Far more academics study the past than the future. That is, while most academics may study unchanging truths which apply equally well to all times, among academics who focus on particular times other than our own, far more focus on past than future times. Why?
Yes, we have more data on the past, but the future seems more interesting. Our decisions today have far more influence on aspects of the future we care about, than the past. And academics often overlook less interesting topics with lots of data, to focus on harder but more interesting topics.
Since we are more uncertain about the future than the past, study of the future would consist in elaborating more scenarios in less detail, relative to fewer more-detailed past scenarios. Futurists could be hitech, constructing vast computer simulations and decision trees. As with history, futurists could scour other fields for clues about the time they study. Surely some people would be better at these tasks than others, so future study could also serve to signal intellectual ability.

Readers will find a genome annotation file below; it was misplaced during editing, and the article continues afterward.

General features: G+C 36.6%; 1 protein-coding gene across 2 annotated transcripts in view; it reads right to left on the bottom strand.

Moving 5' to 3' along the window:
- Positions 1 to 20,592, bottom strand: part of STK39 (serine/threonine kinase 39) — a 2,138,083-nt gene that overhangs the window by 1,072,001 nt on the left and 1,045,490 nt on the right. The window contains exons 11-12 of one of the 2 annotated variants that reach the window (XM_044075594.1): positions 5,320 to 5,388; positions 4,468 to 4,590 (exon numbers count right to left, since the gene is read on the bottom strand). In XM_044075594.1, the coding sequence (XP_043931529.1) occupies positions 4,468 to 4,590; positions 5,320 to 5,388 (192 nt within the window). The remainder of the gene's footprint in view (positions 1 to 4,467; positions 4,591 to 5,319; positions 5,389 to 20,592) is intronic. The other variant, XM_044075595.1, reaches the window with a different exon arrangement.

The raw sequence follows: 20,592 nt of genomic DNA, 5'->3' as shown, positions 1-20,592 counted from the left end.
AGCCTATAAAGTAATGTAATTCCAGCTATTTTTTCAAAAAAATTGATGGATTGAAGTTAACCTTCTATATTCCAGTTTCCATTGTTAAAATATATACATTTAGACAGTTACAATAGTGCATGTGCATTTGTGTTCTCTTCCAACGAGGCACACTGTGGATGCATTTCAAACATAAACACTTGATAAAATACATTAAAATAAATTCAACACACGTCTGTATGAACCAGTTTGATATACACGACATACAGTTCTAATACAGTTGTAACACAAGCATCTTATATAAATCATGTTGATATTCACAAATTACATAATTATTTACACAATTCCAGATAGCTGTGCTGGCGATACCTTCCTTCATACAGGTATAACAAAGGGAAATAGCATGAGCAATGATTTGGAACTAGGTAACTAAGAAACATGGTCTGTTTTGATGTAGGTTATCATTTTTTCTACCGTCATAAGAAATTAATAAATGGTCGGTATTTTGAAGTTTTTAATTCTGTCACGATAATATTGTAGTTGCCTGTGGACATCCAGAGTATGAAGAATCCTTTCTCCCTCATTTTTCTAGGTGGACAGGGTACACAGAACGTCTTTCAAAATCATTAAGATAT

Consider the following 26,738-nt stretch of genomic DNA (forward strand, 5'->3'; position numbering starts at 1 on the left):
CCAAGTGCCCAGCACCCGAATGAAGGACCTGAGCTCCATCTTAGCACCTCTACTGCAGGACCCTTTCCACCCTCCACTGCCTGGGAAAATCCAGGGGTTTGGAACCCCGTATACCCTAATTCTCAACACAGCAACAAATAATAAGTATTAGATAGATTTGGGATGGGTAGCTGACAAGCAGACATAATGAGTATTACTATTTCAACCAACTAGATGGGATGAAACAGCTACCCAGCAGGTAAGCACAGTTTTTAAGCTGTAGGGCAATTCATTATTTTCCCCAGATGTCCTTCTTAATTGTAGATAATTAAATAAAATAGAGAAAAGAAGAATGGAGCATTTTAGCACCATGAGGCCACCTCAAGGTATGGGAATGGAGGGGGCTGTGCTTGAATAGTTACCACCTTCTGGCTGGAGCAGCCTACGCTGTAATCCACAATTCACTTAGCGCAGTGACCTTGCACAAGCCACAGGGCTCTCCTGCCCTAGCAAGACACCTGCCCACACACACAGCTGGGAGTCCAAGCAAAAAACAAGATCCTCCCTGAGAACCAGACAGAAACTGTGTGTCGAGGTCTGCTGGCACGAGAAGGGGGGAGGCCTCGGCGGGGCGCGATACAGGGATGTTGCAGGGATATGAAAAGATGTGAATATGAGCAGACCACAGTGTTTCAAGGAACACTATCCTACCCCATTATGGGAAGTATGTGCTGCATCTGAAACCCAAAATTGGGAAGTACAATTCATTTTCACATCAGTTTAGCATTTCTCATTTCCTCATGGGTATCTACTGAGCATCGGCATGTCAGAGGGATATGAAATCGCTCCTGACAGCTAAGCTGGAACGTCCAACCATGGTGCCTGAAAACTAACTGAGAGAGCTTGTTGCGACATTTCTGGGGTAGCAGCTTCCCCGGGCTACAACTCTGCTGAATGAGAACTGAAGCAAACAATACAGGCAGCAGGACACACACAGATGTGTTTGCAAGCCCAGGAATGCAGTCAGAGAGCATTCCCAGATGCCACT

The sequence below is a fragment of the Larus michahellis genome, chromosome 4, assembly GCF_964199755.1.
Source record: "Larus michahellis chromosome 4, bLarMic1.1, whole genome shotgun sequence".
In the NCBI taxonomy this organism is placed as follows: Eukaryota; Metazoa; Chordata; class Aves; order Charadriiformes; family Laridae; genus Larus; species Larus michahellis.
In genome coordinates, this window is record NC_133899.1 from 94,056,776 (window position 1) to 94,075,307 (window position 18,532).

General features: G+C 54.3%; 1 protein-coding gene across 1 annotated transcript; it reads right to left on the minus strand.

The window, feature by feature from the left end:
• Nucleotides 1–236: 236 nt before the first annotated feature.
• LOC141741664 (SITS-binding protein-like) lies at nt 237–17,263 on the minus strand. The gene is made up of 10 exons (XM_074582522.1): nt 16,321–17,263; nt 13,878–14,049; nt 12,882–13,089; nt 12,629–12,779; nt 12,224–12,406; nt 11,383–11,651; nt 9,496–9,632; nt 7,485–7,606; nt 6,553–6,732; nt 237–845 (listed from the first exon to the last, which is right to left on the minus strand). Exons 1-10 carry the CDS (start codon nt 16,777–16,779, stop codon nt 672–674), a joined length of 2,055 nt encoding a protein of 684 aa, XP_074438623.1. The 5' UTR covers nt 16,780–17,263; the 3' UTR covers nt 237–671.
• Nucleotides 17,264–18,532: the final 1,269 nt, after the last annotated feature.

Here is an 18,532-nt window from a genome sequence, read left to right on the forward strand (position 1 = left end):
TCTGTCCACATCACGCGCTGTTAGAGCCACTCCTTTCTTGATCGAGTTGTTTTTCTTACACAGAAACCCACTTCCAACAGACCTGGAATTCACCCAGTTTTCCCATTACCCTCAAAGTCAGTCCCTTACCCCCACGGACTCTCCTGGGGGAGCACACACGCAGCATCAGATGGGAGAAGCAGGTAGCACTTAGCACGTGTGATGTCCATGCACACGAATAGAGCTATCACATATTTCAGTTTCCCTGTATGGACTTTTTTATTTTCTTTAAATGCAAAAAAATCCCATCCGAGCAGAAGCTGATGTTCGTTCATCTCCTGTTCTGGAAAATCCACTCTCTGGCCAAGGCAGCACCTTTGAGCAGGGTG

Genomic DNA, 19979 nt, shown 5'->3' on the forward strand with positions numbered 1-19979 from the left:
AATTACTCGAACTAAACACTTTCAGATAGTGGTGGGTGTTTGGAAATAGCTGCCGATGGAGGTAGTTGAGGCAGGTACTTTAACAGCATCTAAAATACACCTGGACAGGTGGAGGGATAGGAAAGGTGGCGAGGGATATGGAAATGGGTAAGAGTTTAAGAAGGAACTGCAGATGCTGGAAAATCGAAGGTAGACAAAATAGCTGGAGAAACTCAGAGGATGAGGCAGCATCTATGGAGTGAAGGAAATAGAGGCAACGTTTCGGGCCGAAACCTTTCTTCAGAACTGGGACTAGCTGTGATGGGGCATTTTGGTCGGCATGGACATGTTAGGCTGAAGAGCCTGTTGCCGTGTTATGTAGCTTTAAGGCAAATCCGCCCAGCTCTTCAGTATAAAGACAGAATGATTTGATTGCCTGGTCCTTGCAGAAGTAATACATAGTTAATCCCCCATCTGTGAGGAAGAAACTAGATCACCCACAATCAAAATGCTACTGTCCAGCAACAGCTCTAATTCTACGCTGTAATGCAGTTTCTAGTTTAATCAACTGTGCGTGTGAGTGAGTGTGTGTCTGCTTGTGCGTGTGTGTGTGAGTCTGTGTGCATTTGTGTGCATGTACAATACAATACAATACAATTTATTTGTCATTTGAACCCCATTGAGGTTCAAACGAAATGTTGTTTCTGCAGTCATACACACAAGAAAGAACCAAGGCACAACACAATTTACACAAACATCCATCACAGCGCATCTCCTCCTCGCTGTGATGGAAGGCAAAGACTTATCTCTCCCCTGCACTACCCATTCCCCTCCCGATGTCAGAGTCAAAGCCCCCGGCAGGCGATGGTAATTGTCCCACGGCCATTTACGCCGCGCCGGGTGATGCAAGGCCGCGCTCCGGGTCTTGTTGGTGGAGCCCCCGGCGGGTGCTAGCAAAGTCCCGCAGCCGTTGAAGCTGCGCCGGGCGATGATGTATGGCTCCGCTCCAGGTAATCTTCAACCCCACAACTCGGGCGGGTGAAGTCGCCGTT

So why more history than futurism? My best guess is that non-futurism intellectuals find it harder to independently evaluate claims about the future, relative to the past. Ordinary people can read historians and be impressed by their apparent command of detail and care of analysis. Such readers can then similarly impress each other by quoting what historians tell them. It would be far harder to do similar things for the future. If true, this theory suggests amateur evaluation importantly influences academic attention.
I’m not very confident in this theory though; anyone have other explanations? From a lunch conversation a week ago.